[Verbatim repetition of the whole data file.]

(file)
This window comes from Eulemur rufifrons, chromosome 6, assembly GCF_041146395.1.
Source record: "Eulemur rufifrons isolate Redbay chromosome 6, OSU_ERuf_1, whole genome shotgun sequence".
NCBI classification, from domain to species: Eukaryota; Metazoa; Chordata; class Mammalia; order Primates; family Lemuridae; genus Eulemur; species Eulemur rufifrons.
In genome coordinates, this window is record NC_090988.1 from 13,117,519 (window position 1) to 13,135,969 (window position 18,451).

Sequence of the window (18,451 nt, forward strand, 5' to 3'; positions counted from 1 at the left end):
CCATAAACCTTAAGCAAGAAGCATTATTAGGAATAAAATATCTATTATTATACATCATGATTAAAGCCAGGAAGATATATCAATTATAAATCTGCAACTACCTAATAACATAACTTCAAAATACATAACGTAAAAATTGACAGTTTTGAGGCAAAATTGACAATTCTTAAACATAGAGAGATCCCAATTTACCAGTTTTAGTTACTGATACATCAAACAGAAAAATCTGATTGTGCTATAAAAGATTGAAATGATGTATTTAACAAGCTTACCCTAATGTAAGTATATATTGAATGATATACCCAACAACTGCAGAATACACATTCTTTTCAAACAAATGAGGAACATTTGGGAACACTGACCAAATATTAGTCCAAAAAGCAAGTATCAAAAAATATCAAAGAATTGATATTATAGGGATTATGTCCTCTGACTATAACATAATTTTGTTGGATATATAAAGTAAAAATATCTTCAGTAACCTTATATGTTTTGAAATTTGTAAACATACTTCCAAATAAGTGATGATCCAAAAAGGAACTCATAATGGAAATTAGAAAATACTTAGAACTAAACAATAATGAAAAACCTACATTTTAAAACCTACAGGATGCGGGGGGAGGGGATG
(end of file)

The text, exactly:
This window comes from Eulemur rufifrons, chromosome 6, assembly GCF_041146395.1.
Source record: "Eulemur rufifrons isolate Redbay chromosome 6, OSU_ERuf_1, whole genome shotgun sequence".
NCBI classification, from domain to species: Eukaryota; Metazoa; Chordata; class Mammalia; order Primates; family Lemuridae; genus Eulemur; species Eulemur rufifrons.
In genome coordinates, this window is record NC_090988.1 from 13,117,519 (window position 1) to 13,135,969 (window position 18,451).

Sequence of the window (18,451 nt, forward strand, 5' to 3'; positions counted from 1 at the left end):
CCATAAACCTTAAGCAAGAAGCATTATTAGGAATAAAATATCTATTATTATACATCATGATTAAAGCCAGGAAGATATATCAATTATAAATCTGCAACTACCTAATAACATAACTTCAAAATACATAACGTAAAAATTGACAGTTTTGAGGCAAAATTGACAATTCTTAAACATAGAGAGATCCCAATTTACCAGTTTTAGTTACTGATACATCAAACAGAAAAATCTGATTGTGCTATAAAAGATTGAAATGATGTATTTAACAAGCTTACCCTAATGTAAGTATATATTGAATGATATACCCAACAACTGCAGAATACACATTCTTTTCAAACAAATGAGGAACATTTGGGAACACTGACCAAATATTAGTCCAAAAAGCAAGTATCAAAAAATATCAAAGAATTGATATTATAGGGATTATGTCCTCTGACTATAACATAATTTTGTTGGATATATAAAGTAAAAATATCTTCAGTAACCTTATATGTTTTGAAATTTGTAAACATACTTCCAAATAAGTGATGATCCAAAAAGGAACTCATAATGGAAATTAGAAAATACTTAGAACTAAACAATAATGAAAAACCTACATTTTAAAACCTACAGGATGCGGGGGGAGGGGATG